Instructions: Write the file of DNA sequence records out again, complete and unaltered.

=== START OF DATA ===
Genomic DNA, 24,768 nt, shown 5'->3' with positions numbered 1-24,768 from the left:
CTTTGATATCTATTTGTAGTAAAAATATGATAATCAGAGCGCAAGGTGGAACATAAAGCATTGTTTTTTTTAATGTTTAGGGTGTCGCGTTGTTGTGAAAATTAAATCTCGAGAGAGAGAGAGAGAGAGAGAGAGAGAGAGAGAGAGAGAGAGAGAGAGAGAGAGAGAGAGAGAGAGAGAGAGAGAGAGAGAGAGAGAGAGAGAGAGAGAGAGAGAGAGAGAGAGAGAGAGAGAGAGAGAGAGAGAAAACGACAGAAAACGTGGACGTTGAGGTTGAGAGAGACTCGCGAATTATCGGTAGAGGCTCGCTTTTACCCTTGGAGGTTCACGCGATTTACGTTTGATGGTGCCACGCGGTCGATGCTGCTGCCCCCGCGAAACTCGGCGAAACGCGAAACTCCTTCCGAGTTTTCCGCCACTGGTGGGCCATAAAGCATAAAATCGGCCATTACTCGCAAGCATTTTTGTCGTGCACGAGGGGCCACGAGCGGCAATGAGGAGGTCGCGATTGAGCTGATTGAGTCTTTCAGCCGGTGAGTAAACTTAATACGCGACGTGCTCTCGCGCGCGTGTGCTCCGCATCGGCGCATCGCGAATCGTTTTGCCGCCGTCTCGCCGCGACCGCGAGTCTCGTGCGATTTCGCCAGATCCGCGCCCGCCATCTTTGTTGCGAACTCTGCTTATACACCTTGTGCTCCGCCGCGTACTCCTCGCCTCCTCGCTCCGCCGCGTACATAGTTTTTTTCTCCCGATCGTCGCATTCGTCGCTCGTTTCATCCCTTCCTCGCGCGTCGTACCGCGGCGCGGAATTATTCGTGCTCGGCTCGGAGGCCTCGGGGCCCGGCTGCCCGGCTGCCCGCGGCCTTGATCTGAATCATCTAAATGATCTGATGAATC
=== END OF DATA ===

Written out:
Genomic DNA, 24,768 nt, shown 5'->3' with positions numbered 1-24,768 from the left:
CTTTGATATCTATTTGTAGTAAAAATATGATAATCAGAGCGCAAGGTGGAACATAAAGCATTGTTTTTTTTAATGTTTAGGGTGTCGCGTTGTTGTGAAAATTAAATCTCGAGAGAGAGAGAGAGAGAGAGAGAGAGAGAGAGAGAGAGAGAGAGAGAGAGAGAGAGAGAGAGAGAGAGAGAGAGAGAGAGAGAGAGAGAGAGAGAGAGAGAGAGAGAGAGAGAGAGAGAGAGAGAGAGAGAGAGAAAACGACAGAAAACGTGGACGTTGAGGTTGAGAGAGACTCGCGAATTATCGGTAGAGGCTCGCTTTTACCCTTGGAGGTTCACGCGATTTACGTTTGATGGTGCCACGCGGTCGATGCTGCTGCCCCCGCGAAACTCGGCGAAACGCGAAACTCCTTCCGAGTTTTCCGCCACTGGTGGGCCATAAAGCATAAAATCGGCCATTACTCGCAAGCATTTTTGTCGTGCACGAGGGGCCACGAGCGGCAATGAGGAGGTCGCGATTGAGCTGATTGAGTCTTTCAGCCGGTGAGTAAACTTAATACGCGACGTGCTCTCGCGCGCGTGTGCTCCGCATCGGCGCATCGCGAATCGTTTTGCCGCCGTCTCGCCGCGACCGCGAGTCTCGTGCGATTTCGCCAGATCCGCGCCCGCCATCTTTGTTGCGAACTCTGCTTATACACCTTGTGCTCCGCCGCGTACTCCTCGCCTCCTCGCTCCGCCGCGTACATAGTTTTTTTCTCCCGATCGTCGCATTCGTCGCTCGTTTCATCCCTTCCTCGCGCGTCGTACCGCGGCGCGGAATTATTCGTGCTCGGCTCGGAGGCCTCGGGGCCCGGCTGCCCGGCTGCCCGCGGCCTTGATCTGAATCATCTAAATGATCTGATGAATC